PRESIDENT WILLIAM McKINLEY - TYPED LETTER SIGNED 10/29/1896 - HFSID 5824
WILLIAM McKINLEY Though looking for a place to relax after the Presidential election, McKinley declines an invitation to a Maryland retreat. Typed Letter signed: "W. McKinley" as Republican nominee for President, 1p, 7½x10, inlaid to 8¼x11½. Canton, Ohio, 1896 October 29.
Sale Price $1,280.00
Though looking for a place to relax after the Presidential election, McKinley declines an invitation to a Maryland retreat.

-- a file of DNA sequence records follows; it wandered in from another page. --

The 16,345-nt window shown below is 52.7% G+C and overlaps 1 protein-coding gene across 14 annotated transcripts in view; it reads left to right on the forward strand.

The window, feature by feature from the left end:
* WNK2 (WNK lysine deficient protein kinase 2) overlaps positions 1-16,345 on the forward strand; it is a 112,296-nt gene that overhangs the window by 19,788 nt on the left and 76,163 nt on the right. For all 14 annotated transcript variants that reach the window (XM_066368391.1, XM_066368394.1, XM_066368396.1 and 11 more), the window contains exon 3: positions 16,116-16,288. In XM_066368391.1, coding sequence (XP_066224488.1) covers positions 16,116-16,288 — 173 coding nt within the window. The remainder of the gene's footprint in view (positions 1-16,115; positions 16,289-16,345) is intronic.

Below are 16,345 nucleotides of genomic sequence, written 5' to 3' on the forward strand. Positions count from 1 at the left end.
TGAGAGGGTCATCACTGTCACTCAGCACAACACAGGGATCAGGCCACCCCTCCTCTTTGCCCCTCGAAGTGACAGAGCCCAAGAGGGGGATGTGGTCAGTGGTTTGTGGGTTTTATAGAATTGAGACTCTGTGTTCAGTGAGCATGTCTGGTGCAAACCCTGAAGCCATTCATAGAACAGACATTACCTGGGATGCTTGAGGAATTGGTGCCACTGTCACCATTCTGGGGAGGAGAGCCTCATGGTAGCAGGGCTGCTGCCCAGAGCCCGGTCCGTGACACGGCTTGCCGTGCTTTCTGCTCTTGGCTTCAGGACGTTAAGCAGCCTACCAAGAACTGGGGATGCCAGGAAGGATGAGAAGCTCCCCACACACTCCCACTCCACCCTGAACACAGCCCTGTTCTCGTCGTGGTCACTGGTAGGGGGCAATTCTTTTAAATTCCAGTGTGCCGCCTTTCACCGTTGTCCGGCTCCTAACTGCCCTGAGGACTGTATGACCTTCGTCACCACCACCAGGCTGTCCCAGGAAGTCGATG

Typed Letter signed: "W. McKinley" as Republican nominee for President, 1p, 7½x10, inlaid to 8¼x11½. Canton, Ohio, 1896 October 29. Five days before he is elected President of the U.S., McKinley writes to author George Alfred Townsend, Gapland, Maryland. In full: "Your proposition to 'take possession' of 'Gapland' is presented in such a considerate and hospitable way, that I hardly know how I can decline it with sufficient graciousness-and yet I must decline it. It is altogether probable that I should be compelled to take a rest after the election. I have not yet made up my mind definitely where I shall go, but I have under consideration a trip East. Of course I give you this information confidentially, for the present." During the Civil War, George Alfred Townsend was a war correspondent, first for the "New York Herald" and then for the "New York World". His works include Life of Garibaldi, Real Life of Abraham Lincoln, Tales of the Chesapeake and President Cromwell. William McKinley (1843-1901) represented Ohio as a Republican in the U.S. Congress from 1877-1883 and 1885-1891, and he served as Governor of Ohio from 1892-1896. Elected 25th U.S. President in 1896, McKinley was reelected to a second term in 1900 with a larger plurality of votes than any other Chief Executive before him. The U.S. became a world power during his Presidency, winning a war with Spain (1898) and acquiring overseas colonies (Puerto Rico and the Philippines). On September 6, 1901, at the Pan American Exposition in Buffalo, New York, President McKinley was shot by Leon Czolgosz, an anarchist. He died on September 14, 1901, the third President to be assassinated. Ink notes (unknown hand) on bottom margin. Lightly toned. Ink smeared on letter, but does not touch signature. Slightly soiled. Light surface creases. Corners slightly worn. Otherwise, fine condition.
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